David Webb is a core gamer - an enthusiast who has a passion for story-driven role-playing games. He's also a person who knows how completely those games can take over his life. He lost a girlfriend, in part, to excessive playing of World of Warcraft (Buy | Search) and when a compelling single-player game is released, he goes on self-described "bender" sessions - lasting 12 hours or more.
"My solution has been abstinence, to a large degree," says Webb (not his real name). "I don't generally grant myself a single-player game unless it's reported to have a short playtime - and multiplayer games have to be jump-in, jump-out, like a first person shooter. On rare occasion I'll buy an role-playing game, but then it's pizza boxes and soda bottles until I finish. I genuinely feel like an alcoholic with it."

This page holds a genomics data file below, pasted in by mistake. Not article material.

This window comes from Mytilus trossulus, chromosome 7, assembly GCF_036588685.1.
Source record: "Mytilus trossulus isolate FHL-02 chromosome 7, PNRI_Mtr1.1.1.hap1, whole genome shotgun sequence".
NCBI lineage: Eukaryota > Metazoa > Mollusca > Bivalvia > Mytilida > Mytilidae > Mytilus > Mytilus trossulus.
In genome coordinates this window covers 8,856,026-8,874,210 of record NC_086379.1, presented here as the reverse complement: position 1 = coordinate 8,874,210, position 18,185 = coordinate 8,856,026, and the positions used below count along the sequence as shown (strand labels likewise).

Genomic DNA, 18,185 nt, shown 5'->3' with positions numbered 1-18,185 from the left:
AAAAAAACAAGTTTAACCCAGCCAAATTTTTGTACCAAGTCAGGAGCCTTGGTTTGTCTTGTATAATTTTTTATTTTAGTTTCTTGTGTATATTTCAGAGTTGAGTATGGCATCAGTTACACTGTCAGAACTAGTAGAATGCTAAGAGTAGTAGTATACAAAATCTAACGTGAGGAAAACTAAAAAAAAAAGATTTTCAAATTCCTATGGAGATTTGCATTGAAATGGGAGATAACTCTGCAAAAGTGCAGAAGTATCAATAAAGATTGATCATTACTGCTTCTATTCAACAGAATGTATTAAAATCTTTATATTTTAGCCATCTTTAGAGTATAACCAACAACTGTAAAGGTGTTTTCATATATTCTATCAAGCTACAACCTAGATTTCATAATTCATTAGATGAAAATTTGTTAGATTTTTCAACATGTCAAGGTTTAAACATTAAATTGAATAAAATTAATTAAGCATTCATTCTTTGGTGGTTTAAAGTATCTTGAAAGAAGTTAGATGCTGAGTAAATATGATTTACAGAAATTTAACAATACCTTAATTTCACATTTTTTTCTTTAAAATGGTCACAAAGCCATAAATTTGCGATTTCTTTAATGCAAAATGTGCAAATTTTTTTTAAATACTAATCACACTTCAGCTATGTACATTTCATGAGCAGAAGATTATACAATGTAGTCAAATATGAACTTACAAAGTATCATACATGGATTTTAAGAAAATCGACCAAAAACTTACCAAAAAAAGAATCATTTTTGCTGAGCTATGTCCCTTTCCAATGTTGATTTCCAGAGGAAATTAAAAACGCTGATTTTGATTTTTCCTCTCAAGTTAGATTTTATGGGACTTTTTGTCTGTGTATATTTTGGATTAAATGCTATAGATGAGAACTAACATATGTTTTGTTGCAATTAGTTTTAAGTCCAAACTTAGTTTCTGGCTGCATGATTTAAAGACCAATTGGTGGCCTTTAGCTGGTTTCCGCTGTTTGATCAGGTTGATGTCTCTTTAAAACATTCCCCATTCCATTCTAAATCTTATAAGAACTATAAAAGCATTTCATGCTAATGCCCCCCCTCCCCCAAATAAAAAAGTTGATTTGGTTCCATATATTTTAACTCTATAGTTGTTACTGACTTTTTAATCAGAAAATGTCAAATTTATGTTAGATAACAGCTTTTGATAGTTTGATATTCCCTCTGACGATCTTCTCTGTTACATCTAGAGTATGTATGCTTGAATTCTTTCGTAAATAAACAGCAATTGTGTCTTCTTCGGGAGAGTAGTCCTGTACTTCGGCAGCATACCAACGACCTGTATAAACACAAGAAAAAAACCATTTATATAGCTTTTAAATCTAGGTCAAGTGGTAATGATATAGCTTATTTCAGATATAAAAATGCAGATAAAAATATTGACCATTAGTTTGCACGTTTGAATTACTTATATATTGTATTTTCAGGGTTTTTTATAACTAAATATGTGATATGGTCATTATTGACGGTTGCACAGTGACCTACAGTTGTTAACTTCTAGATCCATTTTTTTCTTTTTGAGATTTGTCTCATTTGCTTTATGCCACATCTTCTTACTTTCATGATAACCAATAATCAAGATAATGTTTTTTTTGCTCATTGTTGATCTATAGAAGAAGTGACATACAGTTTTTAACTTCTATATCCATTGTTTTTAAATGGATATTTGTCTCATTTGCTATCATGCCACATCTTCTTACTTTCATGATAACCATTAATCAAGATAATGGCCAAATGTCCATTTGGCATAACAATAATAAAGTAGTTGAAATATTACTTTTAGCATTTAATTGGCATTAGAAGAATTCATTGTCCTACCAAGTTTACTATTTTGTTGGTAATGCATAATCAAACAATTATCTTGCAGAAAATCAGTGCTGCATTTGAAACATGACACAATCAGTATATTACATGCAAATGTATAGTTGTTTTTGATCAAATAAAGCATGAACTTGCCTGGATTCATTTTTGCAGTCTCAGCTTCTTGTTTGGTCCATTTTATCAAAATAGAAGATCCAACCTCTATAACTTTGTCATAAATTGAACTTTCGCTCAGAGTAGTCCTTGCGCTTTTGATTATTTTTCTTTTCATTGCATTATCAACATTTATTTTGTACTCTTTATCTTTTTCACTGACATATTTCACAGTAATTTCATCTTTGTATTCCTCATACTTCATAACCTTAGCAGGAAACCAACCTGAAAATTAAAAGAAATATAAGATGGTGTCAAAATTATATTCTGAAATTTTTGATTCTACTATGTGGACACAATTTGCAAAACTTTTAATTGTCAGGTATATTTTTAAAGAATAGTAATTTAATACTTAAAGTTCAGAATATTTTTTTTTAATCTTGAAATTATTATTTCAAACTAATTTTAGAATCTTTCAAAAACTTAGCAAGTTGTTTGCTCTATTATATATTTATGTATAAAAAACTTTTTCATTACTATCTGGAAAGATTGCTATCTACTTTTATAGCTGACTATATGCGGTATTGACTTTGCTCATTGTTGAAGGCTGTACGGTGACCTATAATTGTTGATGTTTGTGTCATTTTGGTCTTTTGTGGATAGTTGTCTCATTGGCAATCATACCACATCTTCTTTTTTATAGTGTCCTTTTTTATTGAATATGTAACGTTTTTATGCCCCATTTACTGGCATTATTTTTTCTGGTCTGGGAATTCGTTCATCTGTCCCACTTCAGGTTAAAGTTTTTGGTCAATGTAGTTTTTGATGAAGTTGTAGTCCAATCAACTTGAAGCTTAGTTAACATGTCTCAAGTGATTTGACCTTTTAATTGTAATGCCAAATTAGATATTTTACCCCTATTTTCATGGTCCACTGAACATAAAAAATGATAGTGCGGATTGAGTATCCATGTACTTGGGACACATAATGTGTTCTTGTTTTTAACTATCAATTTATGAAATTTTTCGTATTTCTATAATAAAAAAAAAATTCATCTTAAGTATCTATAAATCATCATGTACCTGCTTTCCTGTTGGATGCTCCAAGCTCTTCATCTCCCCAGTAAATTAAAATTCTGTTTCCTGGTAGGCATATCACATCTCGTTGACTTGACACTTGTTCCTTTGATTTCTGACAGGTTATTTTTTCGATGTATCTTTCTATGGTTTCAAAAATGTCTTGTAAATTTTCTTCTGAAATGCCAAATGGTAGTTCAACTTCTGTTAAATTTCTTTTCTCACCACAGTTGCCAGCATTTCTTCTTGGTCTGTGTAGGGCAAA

For some video game enthusiasts, finding a way to keep their hobbies from overtaking other aspects of their lives isn't an easy thing to accomplish. And the reasons, according to one doctor, have nothing to do with a lack of impulse control.